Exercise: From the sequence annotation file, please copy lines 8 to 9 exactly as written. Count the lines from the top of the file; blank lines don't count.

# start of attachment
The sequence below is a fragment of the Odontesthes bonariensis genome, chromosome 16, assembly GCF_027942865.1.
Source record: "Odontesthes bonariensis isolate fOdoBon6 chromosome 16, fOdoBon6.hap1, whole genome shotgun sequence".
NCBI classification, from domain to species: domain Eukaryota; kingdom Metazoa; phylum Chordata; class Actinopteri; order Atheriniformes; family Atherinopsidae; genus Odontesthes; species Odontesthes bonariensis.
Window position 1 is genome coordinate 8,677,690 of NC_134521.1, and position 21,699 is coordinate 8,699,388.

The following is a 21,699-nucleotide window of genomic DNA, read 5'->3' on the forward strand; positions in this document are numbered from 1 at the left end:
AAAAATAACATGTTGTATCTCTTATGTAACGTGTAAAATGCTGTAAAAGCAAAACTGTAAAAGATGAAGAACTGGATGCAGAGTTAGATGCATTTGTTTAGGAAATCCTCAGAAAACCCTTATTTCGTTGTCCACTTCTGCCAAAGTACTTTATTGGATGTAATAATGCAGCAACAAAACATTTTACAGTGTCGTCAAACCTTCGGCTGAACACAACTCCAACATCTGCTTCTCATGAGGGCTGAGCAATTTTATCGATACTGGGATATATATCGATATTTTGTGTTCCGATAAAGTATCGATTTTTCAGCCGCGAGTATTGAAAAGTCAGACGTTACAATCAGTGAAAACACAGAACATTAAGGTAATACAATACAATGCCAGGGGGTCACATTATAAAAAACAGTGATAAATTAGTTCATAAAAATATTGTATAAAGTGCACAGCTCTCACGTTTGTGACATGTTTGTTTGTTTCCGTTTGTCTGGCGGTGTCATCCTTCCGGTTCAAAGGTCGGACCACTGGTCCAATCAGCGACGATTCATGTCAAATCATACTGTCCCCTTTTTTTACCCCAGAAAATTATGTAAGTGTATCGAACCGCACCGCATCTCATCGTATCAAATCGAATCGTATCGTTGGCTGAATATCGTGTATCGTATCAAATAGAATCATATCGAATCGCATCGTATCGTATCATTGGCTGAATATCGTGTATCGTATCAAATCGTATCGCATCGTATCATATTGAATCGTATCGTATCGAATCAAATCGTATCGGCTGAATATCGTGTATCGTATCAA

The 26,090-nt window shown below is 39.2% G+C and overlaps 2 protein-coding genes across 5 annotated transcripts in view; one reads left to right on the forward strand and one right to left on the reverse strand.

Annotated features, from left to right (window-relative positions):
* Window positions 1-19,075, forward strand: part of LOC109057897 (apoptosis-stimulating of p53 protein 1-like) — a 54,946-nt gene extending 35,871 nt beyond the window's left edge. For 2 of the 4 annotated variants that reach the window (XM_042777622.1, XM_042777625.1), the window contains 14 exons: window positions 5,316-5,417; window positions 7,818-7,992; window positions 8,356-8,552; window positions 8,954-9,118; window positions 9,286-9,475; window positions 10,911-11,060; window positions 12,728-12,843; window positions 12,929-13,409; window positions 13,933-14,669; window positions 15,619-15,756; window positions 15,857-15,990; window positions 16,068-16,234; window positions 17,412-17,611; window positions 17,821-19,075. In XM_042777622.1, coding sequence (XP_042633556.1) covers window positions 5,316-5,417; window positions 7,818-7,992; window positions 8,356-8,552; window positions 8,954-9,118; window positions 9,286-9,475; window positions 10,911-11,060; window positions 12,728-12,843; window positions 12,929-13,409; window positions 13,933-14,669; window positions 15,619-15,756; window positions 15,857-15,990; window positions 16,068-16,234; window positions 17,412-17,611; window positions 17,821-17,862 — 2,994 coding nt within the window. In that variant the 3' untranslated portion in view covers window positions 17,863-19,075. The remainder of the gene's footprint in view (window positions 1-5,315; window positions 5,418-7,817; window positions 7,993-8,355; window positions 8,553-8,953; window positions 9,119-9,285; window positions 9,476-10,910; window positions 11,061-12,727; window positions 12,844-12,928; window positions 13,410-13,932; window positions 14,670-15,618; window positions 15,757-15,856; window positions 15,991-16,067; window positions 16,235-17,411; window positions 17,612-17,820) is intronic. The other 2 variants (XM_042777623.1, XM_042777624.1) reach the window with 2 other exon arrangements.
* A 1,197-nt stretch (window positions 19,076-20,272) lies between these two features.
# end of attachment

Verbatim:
Annotated features, from left to right (window-relative positions):
* Window positions 1-19,075, forward strand: part of LOC109057897 (apoptosis-stimulating of p53 protein 1-like) — a 54,946-nt gene extending 35,871 nt beyond the window's left edge. For 2 of the 4 annotated variants that reach the window (XM_042777622.1, XM_042777625.1), the window contains 14 exons: window positions 5,316-5,417; window positions 7,818-7,992; window positions 8,356-8,552; window positions 8,954-9,118; window positions 9,286-9,475; window positions 10,911-11,060; window positions 12,728-12,843; window positions 12,929-13,409; window positions 13,933-14,669; window positions 15,619-15,756; window positions 15,857-15,990; window positions 16,068-16,234; window positions 17,412-17,611; window positions 17,821-19,075. In XM_042777622.1, coding sequence (XP_042633556.1) covers window positions 5,316-5,417; window positions 7,818-7,992; window positions 8,356-8,552; window positions 8,954-9,118; window positions 9,286-9,475; window positions 10,911-11,060; window positions 12,728-12,843; window positions 12,929-13,409; window positions 13,933-14,669; window positions 15,619-15,756; window positions 15,857-15,990; window positions 16,068-16,234; window positions 17,412-17,611; window positions 17,821-17,862 — 2,994 coding nt within the window. In that variant the 3' untranslated portion in view covers window positions 17,863-19,075. The remainder of the gene's footprint in view (window positions 1-5,315; window positions 5,418-7,817; window positions 7,993-8,355; window positions 8,553-8,953; window positions 9,119-9,285; window positions 9,476-10,910; window positions 11,061-12,727; window positions 12,844-12,928; window positions 13,410-13,932; window positions 14,670-15,618; window positions 15,757-15,856; window positions 15,991-16,067; window positions 16,235-17,411; window positions 17,612-17,820) is intronic. The other 2 variants (XM_042777623.1, XM_042777624.1) reach the window with 2 other exon arrangements.